MacDonald, Karen, vanDuinkerken, Wyoma and Stephens, Jane. “It’s All in the Marketing: The Impact of a Virtual Reference Marketing Campaign at Texas A&M University.” Reference & User Services Quarterly 47(2008): 375 – 385.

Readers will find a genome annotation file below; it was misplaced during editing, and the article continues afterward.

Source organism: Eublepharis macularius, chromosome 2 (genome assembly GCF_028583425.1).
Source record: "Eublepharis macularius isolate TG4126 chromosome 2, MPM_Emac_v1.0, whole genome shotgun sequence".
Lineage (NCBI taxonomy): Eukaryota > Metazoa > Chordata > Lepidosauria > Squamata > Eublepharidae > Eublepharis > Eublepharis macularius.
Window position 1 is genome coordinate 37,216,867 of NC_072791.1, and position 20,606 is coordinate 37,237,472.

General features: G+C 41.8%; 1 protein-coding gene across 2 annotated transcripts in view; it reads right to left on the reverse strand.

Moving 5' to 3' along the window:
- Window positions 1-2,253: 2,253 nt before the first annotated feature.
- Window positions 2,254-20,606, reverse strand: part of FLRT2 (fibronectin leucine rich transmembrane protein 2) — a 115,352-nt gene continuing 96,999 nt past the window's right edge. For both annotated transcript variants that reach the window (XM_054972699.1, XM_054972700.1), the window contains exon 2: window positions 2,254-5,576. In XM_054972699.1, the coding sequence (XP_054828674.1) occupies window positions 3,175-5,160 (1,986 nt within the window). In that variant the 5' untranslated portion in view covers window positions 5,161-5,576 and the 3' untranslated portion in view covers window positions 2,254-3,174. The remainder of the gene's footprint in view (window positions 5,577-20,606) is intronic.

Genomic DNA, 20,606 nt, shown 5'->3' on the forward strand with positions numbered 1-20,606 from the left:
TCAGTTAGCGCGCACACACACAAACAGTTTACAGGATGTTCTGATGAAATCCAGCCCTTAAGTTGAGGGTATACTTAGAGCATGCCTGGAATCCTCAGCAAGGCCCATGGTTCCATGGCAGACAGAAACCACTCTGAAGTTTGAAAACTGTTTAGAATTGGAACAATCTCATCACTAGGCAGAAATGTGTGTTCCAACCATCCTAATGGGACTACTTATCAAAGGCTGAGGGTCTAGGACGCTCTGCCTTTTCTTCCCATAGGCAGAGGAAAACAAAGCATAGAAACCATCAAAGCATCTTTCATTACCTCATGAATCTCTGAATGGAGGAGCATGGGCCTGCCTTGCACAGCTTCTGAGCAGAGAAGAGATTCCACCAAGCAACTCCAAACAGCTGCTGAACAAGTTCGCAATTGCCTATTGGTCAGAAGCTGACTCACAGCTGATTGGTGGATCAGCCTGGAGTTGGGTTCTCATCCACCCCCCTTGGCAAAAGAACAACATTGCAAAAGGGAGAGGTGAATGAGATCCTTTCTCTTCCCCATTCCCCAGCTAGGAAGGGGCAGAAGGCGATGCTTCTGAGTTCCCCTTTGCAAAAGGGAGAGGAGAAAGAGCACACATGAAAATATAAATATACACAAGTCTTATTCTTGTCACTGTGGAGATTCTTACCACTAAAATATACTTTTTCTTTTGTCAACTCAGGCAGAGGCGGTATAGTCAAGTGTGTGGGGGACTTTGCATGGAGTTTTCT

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Is Google Books a research tool (a super duper index) or a library?  Kevin Kelly raises this question in his comment the “Google Books Exchange” between Paul Duguid and Patrick Leary, and it became a framing question for 2008 MLA session on The Library of Google: Researching Scanned Books. During the panel, I discussed how I’m using Google Books in a project to remix my 2002 dissertation on bachelorhood and American culture as a work of digital scholarship.  (See my Powerpoint slides for the details.)  Out of the crowd of about 35 or 40 attendees, all but one raised their hands when I asked if they thought that Google Books was, on balance, good for humanities scholarship.  But some significant reservations emerged during the follow-up discussion.  A descriptive bibliographer emphasized the importance of consulting the print volume for bibliographic details such as illustrations, paper quality, etc.  Several English professors indicated that they use Google Books to indentify relevant materials, but then consult the print, presuambly because they trust it more and want to see the complete physical volume.  One attendee worried that her library would no longer get books for her via interlibrary loan, but instead refer her to Google Books; another expressed fear that libraries are shifting away from physical collections.  A scholar who works on the history of reading noted that the ability to find research sources rapidly may be diluting the quality of scholarship, as contemporary researchers make unfounded assumptions that just because they can use Google Books to detect connections between two works means that the connections are real, that one writer read the other.   Another scholar noted that Google Books is not fully available outside of the US, limiting collaboration with international scholars.  At the same time, though, the audience was enthusiastic about the ability to search across millions of books for words and phrases.  Although the discussion was certainly not an authoritative study of humanists’ attitudes towards Google Books, I do think it was indicative of both the enthusiasm that they have towards it as a research tool and their fears that it may supplant the research library.